Kids learn how to ride and care at WCM Horse Camp
By B.C. Manion
When the kids arrive at WCM Horse Camp in Odessa, they troop over to check out a board to find out what horse they’ll be riding that day, then the group heads out to raise the flag as part of the daily routine.
Then it’s back to the barn, where they get an idea of what it takes to take care of a horse, such as brushing the animals and cleaning their feet.
Some of the time, they’re out with a camp counselor, learning how to handle a horse.
Other times, they’re doing arts and crafts or playing games near the barn.
Other parts of the regular schedule include lunch, a time for snacks and water activities at the end of the day.
“When they go home, they’re happy, wet and tired,” said Diane Tanguay, who runs the arts and crafts sessions during the summer camp.
The horse camp hosted by West Coast Morgans, a house barn at 17126 Boy Scout Road, offers campers a close-up look at the life of a horse, said trainer Valarie Siemer.
“So many kids, especially the young girls, are so horse crazy. I think this helps them focus a little more on the reality of it,” she said. “They learn good stuff here. They learn the reality of taking care of the horses.”
They also learn that horses offer more than just a chance to have fun while riding on them, said 16-year-old Taylor Ekovich, a counselor who began riding at the barn when she was 7.
“It gives them something to be close to – away from the kids and the drama of students, especially middle school.”
Alix Fiorino, the horse camp’s director, said she grew up riding horses in Ft. Lauderdale.
“I went to camp my whole life, every summer. I met my best friends through the camps I went to.”
“I learned that this was more of a lifestyle, not just a sport,” said Fiorino, who is attending an equestrian school in Missouri and majoring in equestrian administration.
Horses are excellent teachers, Fiorino said. They require care but offer valuable lessons, she said. “You have to learn that old saying, “If you fall off, you have to get back on.”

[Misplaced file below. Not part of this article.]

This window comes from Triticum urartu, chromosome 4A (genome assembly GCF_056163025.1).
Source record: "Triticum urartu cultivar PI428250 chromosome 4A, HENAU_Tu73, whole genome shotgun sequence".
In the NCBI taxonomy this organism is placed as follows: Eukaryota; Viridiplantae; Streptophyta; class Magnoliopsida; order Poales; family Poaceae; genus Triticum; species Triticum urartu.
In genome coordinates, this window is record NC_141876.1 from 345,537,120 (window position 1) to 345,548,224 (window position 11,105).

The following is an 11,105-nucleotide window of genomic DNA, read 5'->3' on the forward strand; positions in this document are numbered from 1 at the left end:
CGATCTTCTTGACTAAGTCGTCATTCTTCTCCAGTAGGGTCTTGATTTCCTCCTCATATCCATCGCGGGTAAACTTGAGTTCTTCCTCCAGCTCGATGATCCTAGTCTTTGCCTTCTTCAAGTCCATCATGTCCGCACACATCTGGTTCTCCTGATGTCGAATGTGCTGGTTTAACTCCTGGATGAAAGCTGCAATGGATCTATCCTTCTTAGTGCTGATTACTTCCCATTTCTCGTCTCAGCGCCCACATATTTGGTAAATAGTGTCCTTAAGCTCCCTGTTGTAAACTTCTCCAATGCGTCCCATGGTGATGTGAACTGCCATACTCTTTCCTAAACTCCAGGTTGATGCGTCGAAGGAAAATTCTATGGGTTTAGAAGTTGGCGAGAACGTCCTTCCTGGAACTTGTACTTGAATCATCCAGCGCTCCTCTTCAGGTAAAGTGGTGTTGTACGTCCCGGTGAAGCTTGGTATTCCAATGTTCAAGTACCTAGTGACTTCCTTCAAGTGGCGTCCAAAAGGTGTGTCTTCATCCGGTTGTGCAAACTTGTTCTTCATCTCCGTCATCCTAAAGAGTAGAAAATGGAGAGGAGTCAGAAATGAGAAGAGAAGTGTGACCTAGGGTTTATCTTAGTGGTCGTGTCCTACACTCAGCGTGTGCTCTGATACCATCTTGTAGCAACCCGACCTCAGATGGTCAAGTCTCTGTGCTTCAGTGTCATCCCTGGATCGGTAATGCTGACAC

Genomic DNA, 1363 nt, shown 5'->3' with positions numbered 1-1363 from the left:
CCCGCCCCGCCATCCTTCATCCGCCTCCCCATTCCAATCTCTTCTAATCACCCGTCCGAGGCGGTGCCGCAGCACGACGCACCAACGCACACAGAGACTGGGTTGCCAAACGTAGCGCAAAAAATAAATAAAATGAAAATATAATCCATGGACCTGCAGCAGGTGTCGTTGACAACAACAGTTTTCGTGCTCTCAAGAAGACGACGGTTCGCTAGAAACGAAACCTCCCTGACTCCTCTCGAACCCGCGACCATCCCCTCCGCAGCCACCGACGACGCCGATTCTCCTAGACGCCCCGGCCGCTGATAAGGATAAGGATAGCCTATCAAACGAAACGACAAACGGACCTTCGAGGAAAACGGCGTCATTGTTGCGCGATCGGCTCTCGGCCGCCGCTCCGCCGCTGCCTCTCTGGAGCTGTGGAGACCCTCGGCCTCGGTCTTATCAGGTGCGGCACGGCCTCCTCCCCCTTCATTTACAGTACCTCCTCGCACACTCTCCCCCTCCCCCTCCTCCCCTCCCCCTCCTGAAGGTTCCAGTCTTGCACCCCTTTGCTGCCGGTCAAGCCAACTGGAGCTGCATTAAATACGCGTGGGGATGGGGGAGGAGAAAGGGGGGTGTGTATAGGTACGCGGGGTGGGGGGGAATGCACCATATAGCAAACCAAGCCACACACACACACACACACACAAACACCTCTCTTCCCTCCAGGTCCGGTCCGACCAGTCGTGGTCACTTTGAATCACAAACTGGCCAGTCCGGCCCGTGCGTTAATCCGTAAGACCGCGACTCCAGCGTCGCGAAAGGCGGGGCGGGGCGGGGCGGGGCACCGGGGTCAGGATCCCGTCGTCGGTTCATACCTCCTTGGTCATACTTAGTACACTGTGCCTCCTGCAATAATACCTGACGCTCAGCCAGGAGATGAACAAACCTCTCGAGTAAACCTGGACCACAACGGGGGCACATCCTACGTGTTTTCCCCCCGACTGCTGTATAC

Much of horseback riding is mind over matter, Fiorino said.
“It’s not rocket science,” she added. “Everything that’s holding you back is your own emotions and your own mental state.”
Lisa Skidd was at the barn last week, dropping off her three daughters, 11-year-old Shelby, 8-yar-old Jackie and 5-year-old Kailey.
It’s the third year her girls have gone to the camp.
“The kids absolutely love it,” said Skidd, who lives in Twin Branch Acres.
“They learn all about horses, how to saddle, how to care for them, how to groom. They learn horsemanship. They learn safety. They learn the basics,” said Skidd, who went to horse camps when she was a girl.
She thinks the camps teach children how to appreciate animals and offer a fun way for them to learn about compassion and responsibility.
Faith Graves of New Port Richey, was at the camp for the first time last week. But she’s no stranger to horses, she’s been riding for seven years – since she was 4.
“I love it,” she said. “I love being outdoors and hanging out with horses. It’s relaxing.”
At the camp, she said, “you learn to position the reins properly.”
The campers come from all, Tanguay said, including Land O’ Lakes, South Tampa, Odessa, Lutz, Westchase and other communities.
The campers learn about a horse’s body parts and about riding techniques.
Instruction varies from camper to camper based on experience level, Tanguay said.
“We start our first day of camp evaluating everyone,” once they know the rider’s level, they go from there.
Some of the campers have never been on a horse. Some are a bit apprehensive.
They work with the children to help them feel comfortable, Tanguay said.
“You’d be surprised how quickly we can get them up on a horse,” she said.
Safety is emphasized at the camp.
Each camper must wear a helmet and shoes or boots with heels.
The helmet protects their head, of course. The heel keeps their feet from slipping all of the way through a stirrup, when they point their feet down.
“Each horse is accompanied by a counselor. We do not turn children loose with horses,” Tanguay said.
They also learn barn safety rules. For instance, campers shouldn’t stick their fingers into a horse’s stall. The horse might confuse it for a carrot and bite it.
Also, when a horse is coming through the barn, they yell, “Hug the wall,” so people can clear the way for the horse, which in most cases will weigh about 1,000 pounds.
The 30-acre facility, owned by Anne and Glenn Winograd, has a 30-stall barn and 27 acres. In addition to its summer camps, it offers lessons for people of all ages. It also boards and leases horses.
Each week of the summer camp has a different theme.
Parents drop their children off between 9-9:30 in the morning and pick them up between 4-4:30 in the afternoon.
The cost for the week long camp is $300, but the farm is willing to make arrangements for half-days or fewer days.
“We are very flexible,” Tanguay said.
She thinks dropping by the camp is the best way for parents to find out if the camp would be a good fit for their child.
“We welcome visitors,” Tanguay said. “Come and visit us. See what we’re all about.”
For more information call (813) 920-9870 or visit www.westcoastmorgans.com.